Now that you've sealed the deal, you might be wondering; what happens if I lose my ring? We've got you covered.
But navigating the world of jewelry insurance can seem complex at first. The questions are endless: What documentation do you need? Will homeowner insurance cover diamonds? How much should your deductible be?
The most critical part of getting diamond insurance—regardless of whether you purchase a lab-grown or mined diamond—is having the original invoice or lab certificate. These types of documentation prove that the diamond that you are getting insured is a real diamond, and not a similar rock like moissanite. It also proves that you are its rightful owner.
Ownership evidence. When you purchase your diamond, keep any and all documentation stored in a safe place. Additional electronic copies can come in handy as well, especially if you live in a disaster-prone area.
Visual evidence. Take thorough pictures of your stone so you have visual evidence of what it looks like. Capture pictures of as many angles of the ring as you can manage and zoomed-in photos for details.
All of this documentation should be secured as quickly as possible after the purchase of your lab-created diamond ring.
In addition to this initial documentation, you’ll also want to find a trusted local jeweler who can evaluate your ring separately.
Insurance companies rely on jewelry appraisers, who are bound by the Uniform Standards of Professional Appraisal Practice, to provide a fair appraised value for your jewelry. The appraisal will cost around $50, depending on your location.
When choosing your jeweler, ensure that he or she can provide proof of a graduate degree in gemology, membership in a national appraisal society, and a well-established business. Look to Google and Yelp for reviews, too.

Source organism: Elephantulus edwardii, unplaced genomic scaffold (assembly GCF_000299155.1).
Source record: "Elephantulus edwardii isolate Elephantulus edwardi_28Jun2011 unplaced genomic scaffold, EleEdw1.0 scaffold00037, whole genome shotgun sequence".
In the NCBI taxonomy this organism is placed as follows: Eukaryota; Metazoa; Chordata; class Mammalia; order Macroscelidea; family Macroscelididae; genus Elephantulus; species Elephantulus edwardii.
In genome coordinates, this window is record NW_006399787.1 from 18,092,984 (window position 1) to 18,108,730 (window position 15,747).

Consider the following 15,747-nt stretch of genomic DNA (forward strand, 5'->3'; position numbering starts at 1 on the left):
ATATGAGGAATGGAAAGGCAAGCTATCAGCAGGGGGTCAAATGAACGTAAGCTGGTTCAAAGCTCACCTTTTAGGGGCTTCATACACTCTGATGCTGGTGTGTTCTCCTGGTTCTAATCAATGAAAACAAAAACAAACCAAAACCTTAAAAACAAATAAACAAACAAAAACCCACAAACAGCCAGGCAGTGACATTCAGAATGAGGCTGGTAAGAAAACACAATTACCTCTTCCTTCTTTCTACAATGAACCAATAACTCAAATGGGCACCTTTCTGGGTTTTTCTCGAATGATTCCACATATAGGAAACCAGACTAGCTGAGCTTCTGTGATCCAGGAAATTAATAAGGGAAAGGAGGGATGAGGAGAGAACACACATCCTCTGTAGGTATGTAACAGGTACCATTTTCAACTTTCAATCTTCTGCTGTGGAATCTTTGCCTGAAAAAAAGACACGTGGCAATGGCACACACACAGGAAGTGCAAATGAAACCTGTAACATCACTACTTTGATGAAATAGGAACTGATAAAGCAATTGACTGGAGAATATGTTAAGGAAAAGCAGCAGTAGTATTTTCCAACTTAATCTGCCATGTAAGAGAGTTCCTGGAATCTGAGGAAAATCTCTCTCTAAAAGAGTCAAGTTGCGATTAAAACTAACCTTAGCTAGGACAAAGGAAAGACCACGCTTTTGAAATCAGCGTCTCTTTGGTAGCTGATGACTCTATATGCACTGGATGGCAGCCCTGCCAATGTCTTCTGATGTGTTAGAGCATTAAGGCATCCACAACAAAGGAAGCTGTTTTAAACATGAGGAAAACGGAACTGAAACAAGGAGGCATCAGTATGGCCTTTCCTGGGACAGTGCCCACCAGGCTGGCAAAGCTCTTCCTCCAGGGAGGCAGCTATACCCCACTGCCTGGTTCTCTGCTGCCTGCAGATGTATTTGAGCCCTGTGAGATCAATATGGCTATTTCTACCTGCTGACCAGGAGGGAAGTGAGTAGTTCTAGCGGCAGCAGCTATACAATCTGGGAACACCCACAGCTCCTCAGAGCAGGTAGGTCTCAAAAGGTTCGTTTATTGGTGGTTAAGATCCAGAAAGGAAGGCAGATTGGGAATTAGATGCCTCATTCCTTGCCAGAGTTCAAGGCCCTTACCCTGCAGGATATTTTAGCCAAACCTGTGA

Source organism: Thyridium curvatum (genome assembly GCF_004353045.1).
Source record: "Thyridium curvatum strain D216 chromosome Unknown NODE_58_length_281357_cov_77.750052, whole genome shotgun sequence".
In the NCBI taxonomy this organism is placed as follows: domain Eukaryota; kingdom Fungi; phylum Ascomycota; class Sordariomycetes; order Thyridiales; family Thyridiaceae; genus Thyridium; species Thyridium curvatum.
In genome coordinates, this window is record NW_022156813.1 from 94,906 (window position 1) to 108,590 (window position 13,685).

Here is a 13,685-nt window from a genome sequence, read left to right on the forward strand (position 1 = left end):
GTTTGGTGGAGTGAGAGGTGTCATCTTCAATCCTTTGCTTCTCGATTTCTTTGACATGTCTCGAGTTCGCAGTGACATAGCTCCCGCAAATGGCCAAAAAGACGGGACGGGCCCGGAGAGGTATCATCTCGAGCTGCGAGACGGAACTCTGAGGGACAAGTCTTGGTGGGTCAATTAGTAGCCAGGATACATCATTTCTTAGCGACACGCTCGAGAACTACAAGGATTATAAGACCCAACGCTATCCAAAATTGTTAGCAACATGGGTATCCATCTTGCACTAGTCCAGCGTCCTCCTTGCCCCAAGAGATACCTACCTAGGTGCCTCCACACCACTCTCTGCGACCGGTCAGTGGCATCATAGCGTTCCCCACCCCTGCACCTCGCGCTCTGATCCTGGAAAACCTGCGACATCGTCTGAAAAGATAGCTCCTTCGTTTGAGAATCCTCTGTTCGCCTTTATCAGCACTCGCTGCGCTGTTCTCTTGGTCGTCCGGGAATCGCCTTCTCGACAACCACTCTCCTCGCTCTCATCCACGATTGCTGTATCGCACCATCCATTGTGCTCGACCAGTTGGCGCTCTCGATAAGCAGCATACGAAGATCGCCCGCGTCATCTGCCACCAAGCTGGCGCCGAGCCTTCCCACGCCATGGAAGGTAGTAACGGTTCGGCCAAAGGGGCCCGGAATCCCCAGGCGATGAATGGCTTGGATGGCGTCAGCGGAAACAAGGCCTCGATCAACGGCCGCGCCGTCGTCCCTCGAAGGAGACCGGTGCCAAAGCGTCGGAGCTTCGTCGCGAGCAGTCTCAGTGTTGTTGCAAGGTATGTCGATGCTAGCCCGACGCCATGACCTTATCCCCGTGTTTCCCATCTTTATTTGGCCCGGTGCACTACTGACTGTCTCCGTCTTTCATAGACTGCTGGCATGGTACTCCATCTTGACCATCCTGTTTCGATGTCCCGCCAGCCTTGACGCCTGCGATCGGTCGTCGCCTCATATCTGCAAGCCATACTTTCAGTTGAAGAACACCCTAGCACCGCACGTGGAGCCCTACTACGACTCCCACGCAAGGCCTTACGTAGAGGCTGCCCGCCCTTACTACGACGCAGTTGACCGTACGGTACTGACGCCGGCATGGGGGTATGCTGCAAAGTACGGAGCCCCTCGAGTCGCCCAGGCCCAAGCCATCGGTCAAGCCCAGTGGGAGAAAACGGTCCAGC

There’s a good chance that one of your current insurance policies, such as homeowners or rental insurance, may cover your diamond ring as well.
Call your insurer and ask about adding your engagement ring to your current policy. In a few cases, it may already be covered, but you will most likely need to insure your ring through a “rider” that is added on to your homeowners or renters policy. This way, coverage is specifically assigned to your ring.
This is the easiest way to get insurance, but even if it’s possible, you may want to look into separate insurance policies as well, just to ensure you’re getting the best deal.
If your lab-created diamond ring isn’t already covered by a current insurance policy, or if it can’t be covered with a rider, you’ll need to search for an alternative policy.
The easiest way to find a reputable insurer is by asking the store from which you purchased the ring; they will know of companies that have good reputations. In general, referrals from diamond-sellers will be trustworthy.
If your original store doesn’t have any recommendations, analyze online reviews or word-of-mouth recommendations to find a good jewelry insurer. Contact one of their representatives to learn what rates they offer based on your ring’s official value.
Throughout this process, ask questions to ensure you’ll get the coverage you need, like:
Once you’ve found a company that provides satisfactory answers to these questions, you have a few more vital tasks to complete.
Like with any insurance, you’ll need to choose a deductible, which is the amount you pay to replace or fix your lab-created diamond ring before the insurer pays for the rest. Many insurers offer a wide range of deductible options.
A higher deductible will mean you pay less each month for the insurance, but will pay more when trying to replace your ring. A lower deductible means you pay more each month, but pay less for replacement.
Ultimately, expect to pay around $1 to $2 for about every $100 your ring is worth. (In other words, you can anticipate a premium of around $100 to $200 annually.)
Your insurer will have paperwork for you to fill out and specific requests for documentation, such as your appraisal.
While you should certainly send in all of the required paperwork, do not feel afraid to also send any additional certificates or pictures. The more paperwork you have for ring, the better.
Still have questions? We’re happy to help.